Dinoflagellate is any diverse flagellate protists comprising the taxon Dinoflagellata, or Pyrrophycophyta, typically characterized by being single-celled and with two dissimilar flagella during at least part of their life cycle. Among the dinoflagellates are both species exhibiting the characteristics of plants and those exhibiting characteristics of animals, with about half of them being photosynthetic autotrophs, while the balance are heterotrophs securing nutrients by acting as predators, endosymbionts, or parasites.
Most dinoflagellates are marine plankton, but they are common in fresh water habitats as well. Their population distributions are correlated closely temperature, salinity, and depth. The photosynthetic dinoflagellates comprise the largest group of eukaryotic algae aside from the diatoms. Being primary producers dinoflagellates are an important part of the aquatic food chain. Some species, called zooxanthellae, are endosymbionts of marine animals and protozoa, and play an important part in the biology of coral reefs. Other dinoflagellates are colorless predators on other protozoa, and a few forms, such as Oodinium and Pfiesteria are parasitic.
Massive blooms of dinoflagellates, often named "red tides" for the reddish color imparted by some species, can result in production of natural toxins, depletion of dissolved oxygen or other harmful impacts, including poisoning of humans who eat affected marine life In some cases, these blooms have been linked to increased nutrient loading from human activities.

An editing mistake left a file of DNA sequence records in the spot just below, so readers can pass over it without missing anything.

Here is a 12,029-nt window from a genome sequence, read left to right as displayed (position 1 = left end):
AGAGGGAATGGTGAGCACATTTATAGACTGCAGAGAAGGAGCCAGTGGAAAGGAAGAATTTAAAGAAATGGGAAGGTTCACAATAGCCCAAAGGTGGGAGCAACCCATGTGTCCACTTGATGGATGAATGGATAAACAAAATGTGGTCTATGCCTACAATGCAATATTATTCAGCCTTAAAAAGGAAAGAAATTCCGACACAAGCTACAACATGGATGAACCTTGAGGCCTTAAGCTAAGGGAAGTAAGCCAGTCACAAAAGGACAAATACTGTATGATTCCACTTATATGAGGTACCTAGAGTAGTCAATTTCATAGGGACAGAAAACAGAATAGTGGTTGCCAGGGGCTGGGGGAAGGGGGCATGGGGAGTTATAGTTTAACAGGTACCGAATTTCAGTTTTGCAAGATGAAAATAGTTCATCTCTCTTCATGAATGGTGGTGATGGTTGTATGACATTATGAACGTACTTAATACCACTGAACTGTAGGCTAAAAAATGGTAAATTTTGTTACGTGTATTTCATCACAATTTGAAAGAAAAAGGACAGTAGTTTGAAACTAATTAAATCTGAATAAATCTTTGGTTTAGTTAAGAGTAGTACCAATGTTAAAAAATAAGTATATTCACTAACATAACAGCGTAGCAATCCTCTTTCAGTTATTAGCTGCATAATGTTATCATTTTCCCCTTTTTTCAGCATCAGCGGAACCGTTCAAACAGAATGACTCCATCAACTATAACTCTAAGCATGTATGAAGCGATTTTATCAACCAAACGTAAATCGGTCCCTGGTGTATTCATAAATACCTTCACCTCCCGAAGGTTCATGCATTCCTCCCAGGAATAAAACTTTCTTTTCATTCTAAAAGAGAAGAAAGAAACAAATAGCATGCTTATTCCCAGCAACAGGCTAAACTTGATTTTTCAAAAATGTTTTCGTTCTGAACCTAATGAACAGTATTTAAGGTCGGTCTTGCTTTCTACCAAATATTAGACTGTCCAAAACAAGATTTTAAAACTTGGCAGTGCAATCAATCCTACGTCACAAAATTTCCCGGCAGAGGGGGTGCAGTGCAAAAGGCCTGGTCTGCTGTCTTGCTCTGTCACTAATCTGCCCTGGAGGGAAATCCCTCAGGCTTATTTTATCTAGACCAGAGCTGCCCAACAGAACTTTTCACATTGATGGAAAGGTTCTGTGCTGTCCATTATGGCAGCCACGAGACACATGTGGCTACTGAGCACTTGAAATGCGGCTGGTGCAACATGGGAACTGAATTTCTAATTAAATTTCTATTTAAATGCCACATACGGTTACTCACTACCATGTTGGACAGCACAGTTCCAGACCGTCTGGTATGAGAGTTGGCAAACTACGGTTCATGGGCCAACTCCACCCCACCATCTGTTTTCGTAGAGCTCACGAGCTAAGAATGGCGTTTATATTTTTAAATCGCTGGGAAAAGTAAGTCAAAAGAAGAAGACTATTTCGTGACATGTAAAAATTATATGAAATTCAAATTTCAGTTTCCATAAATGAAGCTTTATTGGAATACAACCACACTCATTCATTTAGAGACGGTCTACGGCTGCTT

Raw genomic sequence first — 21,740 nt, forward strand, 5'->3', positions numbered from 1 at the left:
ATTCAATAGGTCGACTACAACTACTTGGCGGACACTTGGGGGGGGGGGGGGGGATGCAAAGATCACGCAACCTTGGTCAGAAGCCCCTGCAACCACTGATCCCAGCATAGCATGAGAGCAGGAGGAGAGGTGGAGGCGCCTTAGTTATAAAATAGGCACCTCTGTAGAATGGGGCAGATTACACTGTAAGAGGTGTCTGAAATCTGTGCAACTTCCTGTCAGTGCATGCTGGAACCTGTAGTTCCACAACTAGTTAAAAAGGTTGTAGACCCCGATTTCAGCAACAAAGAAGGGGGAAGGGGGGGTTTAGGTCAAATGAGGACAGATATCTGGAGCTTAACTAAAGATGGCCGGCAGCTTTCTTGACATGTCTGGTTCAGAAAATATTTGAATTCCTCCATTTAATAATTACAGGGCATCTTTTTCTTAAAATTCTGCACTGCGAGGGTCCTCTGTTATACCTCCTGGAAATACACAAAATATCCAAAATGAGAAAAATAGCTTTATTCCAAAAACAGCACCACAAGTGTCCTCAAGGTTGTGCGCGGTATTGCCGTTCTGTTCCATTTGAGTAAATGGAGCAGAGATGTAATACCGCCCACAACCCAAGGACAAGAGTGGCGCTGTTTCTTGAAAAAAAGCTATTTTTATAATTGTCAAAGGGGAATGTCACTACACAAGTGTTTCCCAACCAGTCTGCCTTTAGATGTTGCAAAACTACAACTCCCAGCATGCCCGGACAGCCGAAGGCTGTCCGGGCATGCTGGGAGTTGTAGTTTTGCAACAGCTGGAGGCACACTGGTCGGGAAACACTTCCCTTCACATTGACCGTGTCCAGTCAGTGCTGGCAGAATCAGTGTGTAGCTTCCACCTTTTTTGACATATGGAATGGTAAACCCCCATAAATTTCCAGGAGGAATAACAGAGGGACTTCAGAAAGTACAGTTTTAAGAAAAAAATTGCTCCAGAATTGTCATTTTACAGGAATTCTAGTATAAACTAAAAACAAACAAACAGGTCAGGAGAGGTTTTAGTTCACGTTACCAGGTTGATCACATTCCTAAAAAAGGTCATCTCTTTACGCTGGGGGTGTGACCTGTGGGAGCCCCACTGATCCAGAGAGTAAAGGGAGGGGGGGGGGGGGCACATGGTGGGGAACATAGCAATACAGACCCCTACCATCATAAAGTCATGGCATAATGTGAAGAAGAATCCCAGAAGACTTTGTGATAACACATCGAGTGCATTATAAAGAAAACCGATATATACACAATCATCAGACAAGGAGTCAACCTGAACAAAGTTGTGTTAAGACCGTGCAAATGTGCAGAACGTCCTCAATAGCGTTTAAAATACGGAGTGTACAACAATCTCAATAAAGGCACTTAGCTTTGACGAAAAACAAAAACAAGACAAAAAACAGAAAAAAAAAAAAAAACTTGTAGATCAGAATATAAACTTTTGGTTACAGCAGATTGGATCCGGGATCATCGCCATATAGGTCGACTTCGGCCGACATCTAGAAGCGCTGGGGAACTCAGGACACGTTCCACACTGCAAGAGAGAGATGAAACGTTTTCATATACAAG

Dinoflagellates have variously been classified using both the International Code of Zoological Nomenclature and the International Code of Botanical Nomenclature (Olney 2002), with some listing this group as Phylum Dinoflagellata (UCMP), while others list it as the Division Pyrrophycophyta—the latter meaning literally meaning "fire plants" (Olney 2002). For example, the Integrated Taxonomic Information System (ITIS) places the dinoflagellates within the Kingdom Plantae as Division Pyrrophycophyta, while the taxonomy of Systema Naturae 2000 places them within Kingdom Protozoa as Phylum Dinoflagellata.
Protists are a heterogeneous group of living organisms, comprising those eukaryotes that are not animals, plants, or fungi. In systems of biological classification, they usually are treated as the Kingdom Protista or Protoctista. Protists are more complex than bacteria in that they have cell nuclei, but less complex than fungi, plants, and animals because they are mostly single-celled, or if multi-celled, they lack highly specialized tissues. The protists are a paraphyletic group, rather than a natural (monophyletic) group, and do not have much in common besides a relatively simple organization. Some call protists the "left-overs" from the other eukaryotic kingdoms.